Three individual defendants named in a 1998 Federal Trade Commission action filed in federal district court in Tampa against Hart Marketing Enterprises Ltd., Inc., have agreed to settle charges that they operated a fraudulent Internet kiosk business opportunity scheme. The court had previously ordered default judgments against a fourth individual defendant and the three corporate defendants. The FTC had alleged that the defendants misrepresented the earnings potential of their business opportunity and that locators recommended by the defendants had already found or would find profitable locations for the Internet kiosks. The FTC also had alleged that the defendants used "singers" or phony references to falsely tout the earnings potential of the business opportunity. In addition, the FTC had alleged that the defendants violated the FTC’s Franchise Rule. Under the terms of the individual settlements announced today, James Weems -- who along with defendant Robert Lemcke was the principal organizer is permanently banned from selling business opportunities and from telemarketing. Edward Patrick Evans is required to post a $1 million performance bond before engaging in telemarketing or business opportunity sales. Bruce Blair is required to post a $500,000 performance bond before selling business opportunities.
On December 8, 1998, the court ordered a default judgement against defendant Robert Lemcke in the amount of $872,882 and banned him from selling business opportunities and engaging in the business of telemarketing. Previously, the court placed the corporate defendants in permanent receivership and ordered a judgment in the amount of $872,882.
In February 1998, the FTC filed a complaint against Hart Marketing Enterprises Ltd., Inc., Internet Space Station, Inc., Four Seasons Distributing, Inc., James Weems, Robert Lemcke, also known as Mark Walker, Edward Patrick Evans, a/k/a Patrick Evans a/k/a Edward Adams, and Bruce Blair. The FTC alleged that the defendants, in promoting and selling free-standing computer kiosks with cash acceptors designed to allow customers to access the Internet from public locations, made numerous misrepresentations when soliciting consumers to purchase the business opportunity. The complaint also alleged that the defendants violated the Franchise Rule by failing to provide the basic disclosure document, by making earnings claims without a reasonable basis and failing to provide the required earnings claims document to potential buyers.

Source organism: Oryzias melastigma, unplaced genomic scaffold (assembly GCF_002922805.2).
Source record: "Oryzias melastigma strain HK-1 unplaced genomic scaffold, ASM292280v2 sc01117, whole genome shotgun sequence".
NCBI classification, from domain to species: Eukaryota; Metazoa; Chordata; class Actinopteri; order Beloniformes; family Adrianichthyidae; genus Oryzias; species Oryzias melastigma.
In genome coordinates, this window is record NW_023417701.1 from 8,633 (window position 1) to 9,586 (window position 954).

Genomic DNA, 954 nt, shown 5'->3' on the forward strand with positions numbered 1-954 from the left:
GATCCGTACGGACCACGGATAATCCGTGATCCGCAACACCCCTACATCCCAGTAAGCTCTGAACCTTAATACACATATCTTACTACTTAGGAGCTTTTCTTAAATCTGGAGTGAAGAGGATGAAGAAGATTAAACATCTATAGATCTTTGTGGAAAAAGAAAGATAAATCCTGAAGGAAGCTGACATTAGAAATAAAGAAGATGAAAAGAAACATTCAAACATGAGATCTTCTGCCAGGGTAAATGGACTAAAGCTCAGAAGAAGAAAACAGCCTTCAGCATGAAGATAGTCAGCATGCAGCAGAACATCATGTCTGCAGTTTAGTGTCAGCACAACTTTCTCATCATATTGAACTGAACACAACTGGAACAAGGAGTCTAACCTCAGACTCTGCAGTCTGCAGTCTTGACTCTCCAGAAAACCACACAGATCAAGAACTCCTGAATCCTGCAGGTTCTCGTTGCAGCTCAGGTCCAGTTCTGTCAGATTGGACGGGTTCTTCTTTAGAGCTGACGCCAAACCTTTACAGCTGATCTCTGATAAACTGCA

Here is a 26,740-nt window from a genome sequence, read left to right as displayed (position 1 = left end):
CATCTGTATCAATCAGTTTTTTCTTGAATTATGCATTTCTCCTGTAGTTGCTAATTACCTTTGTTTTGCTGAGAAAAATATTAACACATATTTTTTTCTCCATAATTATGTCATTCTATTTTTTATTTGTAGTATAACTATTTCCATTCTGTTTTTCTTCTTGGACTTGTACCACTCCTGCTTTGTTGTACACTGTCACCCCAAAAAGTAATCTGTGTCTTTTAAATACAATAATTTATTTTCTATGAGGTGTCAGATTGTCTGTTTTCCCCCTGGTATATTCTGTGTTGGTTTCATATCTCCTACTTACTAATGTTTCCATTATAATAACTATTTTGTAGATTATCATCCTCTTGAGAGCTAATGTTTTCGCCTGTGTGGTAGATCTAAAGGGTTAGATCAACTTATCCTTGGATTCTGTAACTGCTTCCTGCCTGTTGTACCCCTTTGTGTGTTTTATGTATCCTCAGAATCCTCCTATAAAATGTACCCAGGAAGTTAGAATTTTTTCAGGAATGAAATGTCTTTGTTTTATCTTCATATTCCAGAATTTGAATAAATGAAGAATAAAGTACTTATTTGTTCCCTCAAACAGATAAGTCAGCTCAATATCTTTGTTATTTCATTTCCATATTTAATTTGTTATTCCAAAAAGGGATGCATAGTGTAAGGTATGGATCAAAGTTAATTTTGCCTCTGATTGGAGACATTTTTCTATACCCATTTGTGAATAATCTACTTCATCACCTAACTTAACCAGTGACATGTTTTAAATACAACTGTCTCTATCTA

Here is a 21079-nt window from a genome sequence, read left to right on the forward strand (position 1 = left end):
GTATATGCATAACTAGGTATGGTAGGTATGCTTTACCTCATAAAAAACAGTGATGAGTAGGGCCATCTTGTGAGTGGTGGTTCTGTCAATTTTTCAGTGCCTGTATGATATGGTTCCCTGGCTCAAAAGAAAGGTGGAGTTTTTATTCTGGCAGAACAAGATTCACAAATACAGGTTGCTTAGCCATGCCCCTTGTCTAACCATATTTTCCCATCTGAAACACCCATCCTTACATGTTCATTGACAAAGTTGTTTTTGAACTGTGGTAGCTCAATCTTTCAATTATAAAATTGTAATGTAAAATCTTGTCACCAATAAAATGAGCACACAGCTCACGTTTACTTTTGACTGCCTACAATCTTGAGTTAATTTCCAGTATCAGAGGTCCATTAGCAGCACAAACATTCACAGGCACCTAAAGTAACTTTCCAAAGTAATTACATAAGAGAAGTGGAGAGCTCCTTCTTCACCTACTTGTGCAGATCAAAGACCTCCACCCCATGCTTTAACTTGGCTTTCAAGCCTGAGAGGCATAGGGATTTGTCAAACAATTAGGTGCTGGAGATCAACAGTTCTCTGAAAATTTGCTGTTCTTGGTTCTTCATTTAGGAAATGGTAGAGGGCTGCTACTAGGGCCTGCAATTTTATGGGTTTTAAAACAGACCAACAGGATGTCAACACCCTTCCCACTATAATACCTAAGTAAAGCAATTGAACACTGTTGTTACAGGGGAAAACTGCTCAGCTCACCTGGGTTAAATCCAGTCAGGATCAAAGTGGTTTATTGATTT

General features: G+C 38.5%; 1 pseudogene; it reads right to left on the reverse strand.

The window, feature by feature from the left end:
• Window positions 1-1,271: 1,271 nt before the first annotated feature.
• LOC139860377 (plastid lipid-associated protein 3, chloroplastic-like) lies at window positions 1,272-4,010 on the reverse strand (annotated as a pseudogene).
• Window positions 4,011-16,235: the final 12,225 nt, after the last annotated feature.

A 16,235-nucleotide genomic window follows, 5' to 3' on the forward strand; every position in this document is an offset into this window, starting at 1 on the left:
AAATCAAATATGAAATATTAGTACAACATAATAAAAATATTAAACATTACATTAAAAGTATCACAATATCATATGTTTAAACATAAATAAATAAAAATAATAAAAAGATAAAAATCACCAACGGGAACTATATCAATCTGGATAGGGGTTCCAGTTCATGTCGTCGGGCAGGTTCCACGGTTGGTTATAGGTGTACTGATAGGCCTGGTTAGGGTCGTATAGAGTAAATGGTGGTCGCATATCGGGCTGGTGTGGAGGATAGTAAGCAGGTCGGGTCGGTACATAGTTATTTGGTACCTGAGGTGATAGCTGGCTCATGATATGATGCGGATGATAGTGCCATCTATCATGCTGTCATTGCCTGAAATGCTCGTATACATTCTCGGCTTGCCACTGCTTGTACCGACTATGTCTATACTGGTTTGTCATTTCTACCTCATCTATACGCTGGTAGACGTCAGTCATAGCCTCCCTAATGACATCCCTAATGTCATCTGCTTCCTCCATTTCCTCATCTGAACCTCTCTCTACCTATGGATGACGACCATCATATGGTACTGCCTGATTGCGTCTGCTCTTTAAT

Under the terms of the settlement with Edward Evans, in addition to the performance bond requirement, Evans is prohibited from using any fictitious or false names in any future business dealings. He also is prohibited from making the types of misrepresentations cited in the complaint and from future violations of the Franchise Rule. The settlement with Bruce Blair, in addition to the performance bond requirement, prohibits him from making any material misrepresentations in the sale of any product or service.
The individual settlements with Weems, Evans, and Blair also contain record keeping provisions to assist the FTC’s monitoring the defendants’ compliance.
The Commission vote to authorize staff to file the individual settlements were 4-0. The stipulated final judgments were filed in U.S. District Court, Middle District of Florida, Tampa Division, on January 7, 1999. The settlements were approved by the court on January 17, 1999.
NOTE: These judgments are for settlement purposes only and do not constitute an admission by the defendants of a law violation. Judgments have the force of law when signed by the judge.
Copies of the stipulated final judgments are available from the FTC’s web site at http://www.ftc.gov and also from the FTC’s Consumer Response Center, Room 130, 600 Pennsylvania Avenue, N.W., Washington, D.C. 20580; 202-FTC-HELP (202-382-4357); TDD for the hearing impaired 1-866-653-4261. To find out the latest news as it is announced, call the FTC NewsPhone recording at 202-326-2710.
(FTC Matter No. X980038)
(Civil Action No: 98-222-Civ-T-23E)